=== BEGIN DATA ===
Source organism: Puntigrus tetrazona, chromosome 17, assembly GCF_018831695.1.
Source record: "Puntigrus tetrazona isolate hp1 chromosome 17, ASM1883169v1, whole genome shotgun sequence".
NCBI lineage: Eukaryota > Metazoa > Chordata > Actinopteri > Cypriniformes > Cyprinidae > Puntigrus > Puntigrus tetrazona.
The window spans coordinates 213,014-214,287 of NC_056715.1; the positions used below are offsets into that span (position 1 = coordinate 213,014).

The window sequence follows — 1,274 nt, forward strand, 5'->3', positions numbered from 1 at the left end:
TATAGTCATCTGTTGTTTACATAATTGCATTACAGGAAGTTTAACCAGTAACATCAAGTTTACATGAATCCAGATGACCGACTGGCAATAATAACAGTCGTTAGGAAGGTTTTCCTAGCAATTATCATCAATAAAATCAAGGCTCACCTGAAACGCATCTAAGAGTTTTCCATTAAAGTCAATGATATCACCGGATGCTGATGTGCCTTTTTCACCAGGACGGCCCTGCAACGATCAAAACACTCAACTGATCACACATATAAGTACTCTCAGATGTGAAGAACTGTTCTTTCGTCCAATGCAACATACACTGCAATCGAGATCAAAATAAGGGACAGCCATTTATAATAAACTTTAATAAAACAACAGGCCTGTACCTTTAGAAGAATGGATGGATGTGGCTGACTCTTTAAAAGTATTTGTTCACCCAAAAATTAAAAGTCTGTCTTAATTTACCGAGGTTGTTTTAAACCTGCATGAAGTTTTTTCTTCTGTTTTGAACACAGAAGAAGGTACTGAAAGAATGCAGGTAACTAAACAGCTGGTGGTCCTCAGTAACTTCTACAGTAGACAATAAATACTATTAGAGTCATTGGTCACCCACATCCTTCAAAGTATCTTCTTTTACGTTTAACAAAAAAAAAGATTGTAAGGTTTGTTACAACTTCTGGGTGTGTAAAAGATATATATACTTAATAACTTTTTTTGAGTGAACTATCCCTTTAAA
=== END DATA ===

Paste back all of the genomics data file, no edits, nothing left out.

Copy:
Source organism: Puntigrus tetrazona, chromosome 17, assembly GCF_018831695.1.
Source record: "Puntigrus tetrazona isolate hp1 chromosome 17, ASM1883169v1, whole genome shotgun sequence".
NCBI lineage: Eukaryota > Metazoa > Chordata > Actinopteri > Cypriniformes > Cyprinidae > Puntigrus > Puntigrus tetrazona.
The window spans coordinates 213,014-214,287 of NC_056715.1; the positions used below are offsets into that span (position 1 = coordinate 213,014).

The window sequence follows — 1,274 nt, forward strand, 5'->3', positions numbered from 1 at the left end:
TATAGTCATCTGTTGTTTACATAATTGCATTACAGGAAGTTTAACCAGTAACATCAAGTTTACATGAATCCAGATGACCGACTGGCAATAATAACAGTCGTTAGGAAGGTTTTCCTAGCAATTATCATCAATAAAATCAAGGCTCACCTGAAACGCATCTAAGAGTTTTCCATTAAAGTCAATGATATCACCGGATGCTGATGTGCCTTTTTCACCAGGACGGCCCTGCAACGATCAAAACACTCAACTGATCACACATATAAGTACTCTCAGATGTGAAGAACTGTTCTTTCGTCCAATGCAACATACACTGCAATCGAGATCAAAATAAGGGACAGCCATTTATAATAAACTTTAATAAAACAACAGGCCTGTACCTTTAGAAGAATGGATGGATGTGGCTGACTCTTTAAAAGTATTTGTTCACCCAAAAATTAAAAGTCTGTCTTAATTTACCGAGGTTGTTTTAAACCTGCATGAAGTTTTTTCTTCTGTTTTGAACACAGAAGAAGGTACTGAAAGAATGCAGGTAACTAAACAGCTGGTGGTCCTCAGTAACTTCTACAGTAGACAATAAATACTATTAGAGTCATTGGTCACCCACATCCTTCAAAGTATCTTCTTTTACGTTTAACAAAAAAAAAGATTGTAAGGTTTGTTACAACTTCTGGGTGTGTAAAAGATATATATACTTAATAACTTTTTTTGAGTGAACTATCCCTTTAAA